The tough part of this endorsement is that letters have different widths. To account for this, the URRA uses the ancient art of "headline counting." For decades, this is how copy editors made sure headlines fit the allotted space. Now, of course, a computer does the counting. Most lower-case letters are 1 count, but because m and w are wider, they count 1.5. And f, i, j, l and t, being thin, count a half. Most capital letters count 1.5 each, but wider ones count 2 and narrower ones count 1.
In recent years, we've been blessed with presidential candidates with relatively short names, particularly men such as Gerald Ford, both Bushes and Bob Dole. Why Republicans have shorter names than Democrats is an interesting question, but the URRA and its purported members take no interest in that sort of partisan trivia.
The "head count" for Ford and Bush is 4.5, while Dole comes in at 4, among the shortest, along with Polk and Taft. Clinton was longer (he never won the URRA endorsement) but was still within reason at 6. Reagan was 6.5.
From the early 20th century through the 1960s, most candidates had longer names than they do today. In the 1980s, copy editors cringed at the thought of a Mondale (7.5) or Dukakis (7) presidency. The real nightmare, though, came in 1972, when Richard Nixon, an easy 5, faced George McGovern, a full 9 and a half.
Luckily, the U.S. Constitution prohibits the foreign-born governor of California from seeking the presidency, although he's already caused plenty of havoc on copy desks around the world with the 15 counts of Schwarzenegger. He often shows up in headlines simply as Arnold, a mere 6.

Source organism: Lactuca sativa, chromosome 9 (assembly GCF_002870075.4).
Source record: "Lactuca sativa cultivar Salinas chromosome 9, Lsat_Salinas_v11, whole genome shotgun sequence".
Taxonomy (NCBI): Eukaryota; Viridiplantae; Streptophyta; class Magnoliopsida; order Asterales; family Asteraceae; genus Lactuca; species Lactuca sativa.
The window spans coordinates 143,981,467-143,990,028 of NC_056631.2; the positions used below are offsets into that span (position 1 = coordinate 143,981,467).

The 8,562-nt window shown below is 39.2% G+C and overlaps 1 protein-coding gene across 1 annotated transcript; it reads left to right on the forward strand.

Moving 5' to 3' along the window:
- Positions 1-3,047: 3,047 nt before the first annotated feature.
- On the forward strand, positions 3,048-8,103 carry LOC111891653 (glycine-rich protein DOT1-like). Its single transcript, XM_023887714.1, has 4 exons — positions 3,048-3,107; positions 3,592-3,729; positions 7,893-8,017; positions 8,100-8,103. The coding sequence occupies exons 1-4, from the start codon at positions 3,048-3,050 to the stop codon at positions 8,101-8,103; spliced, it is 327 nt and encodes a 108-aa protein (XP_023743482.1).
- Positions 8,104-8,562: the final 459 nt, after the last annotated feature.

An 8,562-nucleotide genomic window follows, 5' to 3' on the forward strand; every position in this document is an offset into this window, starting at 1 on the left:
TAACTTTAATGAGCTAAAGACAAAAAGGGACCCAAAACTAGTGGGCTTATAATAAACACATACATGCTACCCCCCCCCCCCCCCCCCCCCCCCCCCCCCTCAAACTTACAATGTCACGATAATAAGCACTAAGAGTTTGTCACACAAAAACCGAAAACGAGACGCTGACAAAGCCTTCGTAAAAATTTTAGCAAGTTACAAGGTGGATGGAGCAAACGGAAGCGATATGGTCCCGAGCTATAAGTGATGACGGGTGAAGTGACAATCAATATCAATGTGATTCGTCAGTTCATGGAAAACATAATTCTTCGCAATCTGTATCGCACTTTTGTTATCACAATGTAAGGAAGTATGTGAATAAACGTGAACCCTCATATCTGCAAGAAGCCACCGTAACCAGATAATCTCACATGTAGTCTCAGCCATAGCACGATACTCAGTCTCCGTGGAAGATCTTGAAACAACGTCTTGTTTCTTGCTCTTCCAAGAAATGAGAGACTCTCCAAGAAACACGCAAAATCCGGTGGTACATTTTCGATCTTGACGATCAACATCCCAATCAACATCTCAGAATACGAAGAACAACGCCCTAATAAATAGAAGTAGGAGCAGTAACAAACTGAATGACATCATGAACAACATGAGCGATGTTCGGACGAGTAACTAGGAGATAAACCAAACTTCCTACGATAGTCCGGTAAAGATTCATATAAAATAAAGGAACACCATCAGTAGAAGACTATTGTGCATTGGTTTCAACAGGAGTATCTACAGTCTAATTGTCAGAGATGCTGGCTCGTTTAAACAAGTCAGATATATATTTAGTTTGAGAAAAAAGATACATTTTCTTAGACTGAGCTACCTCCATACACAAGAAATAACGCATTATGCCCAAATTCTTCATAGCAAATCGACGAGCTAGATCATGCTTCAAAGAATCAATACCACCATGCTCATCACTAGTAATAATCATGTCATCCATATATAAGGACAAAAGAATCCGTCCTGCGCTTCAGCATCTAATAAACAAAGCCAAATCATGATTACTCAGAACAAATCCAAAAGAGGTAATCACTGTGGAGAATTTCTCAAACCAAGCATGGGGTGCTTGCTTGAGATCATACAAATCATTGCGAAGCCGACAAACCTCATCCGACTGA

For many years, candidates with longer names were the norm: Roosevelt, Eisenhower, Stevenson, Kennedy, Johnson, Goldwater and Humphrey all coming in with at least 7. To solve the problem, headline writers usually referred to them by their initials, generally counting 4 to 4.5: FDR, JFK, LBJ and even HHH. One was known in headlines by his nickname, Ike. For many copy editors, he's still the greatest president ever, counting at a mere 2.5, beating out Taft and Polk by a full count.
The practice of using initials stopped with the 1968 election of Nixon, whose name was the same length as RMN.
In the 14 elections since 1948, the URRA has picked the winner eight times, using Ike, JFK and LBJ instead of their real names. The last URRA winner was George Bush in 1988. The group backed Republicans 10 times in those elections. The Republican Party also gets favorable nods from copy editors, at least when they’re working, because it can be called GOP (4.5 counts), while Democrats are always Democrats (9.5).
In 2000, the URRA endorsement, like the election, was a dead heat. Bush and Gore both officially count 4.5. But like the popular vote, Gore got the edge because r is slightly narrower than its lower-case brethren, just not enough to count as a half.
And r will prove tricky in this year's contest. Kerry, while counting at 5.5, actually comes in shorter than that because of his two r's. But Bush stands solidly on his 4.5 count, and takes home the 2004 endorsement of the United Rim Rats of America.
So will this endorsement affect the election’s outcome? Don't count on it.